Sure, that button would look better if it was this colour. Sure, it would be better if you weren’t missing that one page. But at the end of the day, you know what is vital and what isn’t. You CAN’T launch without A and B, but you CAN launch without C, D, and E, and so stop obsessing over the last three.


4. Focus on Key Result Areas

Identify and determine those results that you absolutely, positively have to get to do your job well. When talking about this principle in the book, Tracy refers more to a professional work environment. But it also works for blogging.

Key areas in blogging

  • Consistently putting out content and not stopping.
  • Interacting with your audience as much as possible.
  • Growing specific metrics related to your blog. Views, subscribers, followers, downloads — those will lead to more business.

5. The Law of Three

Just like the 80/20 rule, this one applies to many areas in life. There are usually three top things you have to do that will account for 90% of your contribution to any project.

The top three things you will do a lot when blogging

  • Writing, all day every day.
  • Interacting via emails, comments, newsletter s— putting yourself out there.
  • Generating freebies and products for your audience.

6. Prepare Before You Begin

Have everything you need at hand before you start, whether physically or digitally. The more you’ll have to stop your flow to look for something, the more likely you’ll be to stop for a long period of time before going back to the task. The point is to avoid interruptions as much as possible.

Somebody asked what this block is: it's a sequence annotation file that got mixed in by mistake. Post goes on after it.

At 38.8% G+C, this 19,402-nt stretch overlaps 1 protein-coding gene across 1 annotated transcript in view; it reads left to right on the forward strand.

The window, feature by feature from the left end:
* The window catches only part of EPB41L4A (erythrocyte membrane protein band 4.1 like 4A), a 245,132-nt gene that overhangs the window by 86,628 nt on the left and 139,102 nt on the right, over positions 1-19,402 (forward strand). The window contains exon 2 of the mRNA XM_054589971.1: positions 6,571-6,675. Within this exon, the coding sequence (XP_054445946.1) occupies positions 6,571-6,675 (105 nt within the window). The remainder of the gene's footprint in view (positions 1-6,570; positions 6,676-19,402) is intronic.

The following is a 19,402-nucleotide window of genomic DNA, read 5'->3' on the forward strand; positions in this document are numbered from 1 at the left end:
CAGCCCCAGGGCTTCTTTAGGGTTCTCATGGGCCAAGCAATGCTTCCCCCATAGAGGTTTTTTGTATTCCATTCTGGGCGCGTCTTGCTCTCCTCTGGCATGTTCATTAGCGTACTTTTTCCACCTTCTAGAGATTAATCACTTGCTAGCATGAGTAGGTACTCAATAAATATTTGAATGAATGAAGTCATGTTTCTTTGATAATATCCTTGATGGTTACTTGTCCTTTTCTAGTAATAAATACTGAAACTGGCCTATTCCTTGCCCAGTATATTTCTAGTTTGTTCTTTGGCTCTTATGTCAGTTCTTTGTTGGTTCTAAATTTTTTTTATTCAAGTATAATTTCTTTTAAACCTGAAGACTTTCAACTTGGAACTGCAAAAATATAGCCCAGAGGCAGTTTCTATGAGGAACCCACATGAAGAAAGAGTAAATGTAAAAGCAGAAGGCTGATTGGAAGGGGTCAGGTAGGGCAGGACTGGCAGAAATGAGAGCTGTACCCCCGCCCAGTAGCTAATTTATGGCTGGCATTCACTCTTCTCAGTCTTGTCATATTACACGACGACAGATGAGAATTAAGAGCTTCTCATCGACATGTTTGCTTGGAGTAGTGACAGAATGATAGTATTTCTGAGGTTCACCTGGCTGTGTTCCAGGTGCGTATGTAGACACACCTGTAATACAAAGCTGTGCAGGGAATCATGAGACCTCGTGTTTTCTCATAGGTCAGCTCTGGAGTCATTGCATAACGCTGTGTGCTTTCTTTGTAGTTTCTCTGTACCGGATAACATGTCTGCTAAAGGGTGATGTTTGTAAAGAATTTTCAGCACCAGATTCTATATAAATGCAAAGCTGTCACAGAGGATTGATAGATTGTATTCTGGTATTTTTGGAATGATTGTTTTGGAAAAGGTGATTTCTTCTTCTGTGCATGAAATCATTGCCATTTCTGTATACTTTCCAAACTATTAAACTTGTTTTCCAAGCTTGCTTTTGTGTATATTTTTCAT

Preparing before blogging

Research papers, resources, numbers… You should have everything ready. From a logistical point of view, make sure you have all you need on your desk too: paper, pen, laptop, headphones, glasses, coffee, snack, etc. Make it as pointless as possible to leave your desk until you’re done.


7. Leverage Your Special Talents

If you want to get into blogging, you have to be at least good, and ideally very good, at something. Not only because you will have to throw your whole heart into doing this thing, but also because you need to be an expert in your niche if you want credibility and the opportunity to live off your passion. The competition is tough out there.

Leveraging your talents in blogging

The ways you’ll leverage your talent and expertise in that niche will be through what you have to offer: your resources, webinars, articles, premium content, videos, how-to guides, etc. The better quality they are, the more you’ll grow your platform.


8. Slice and Dice the Task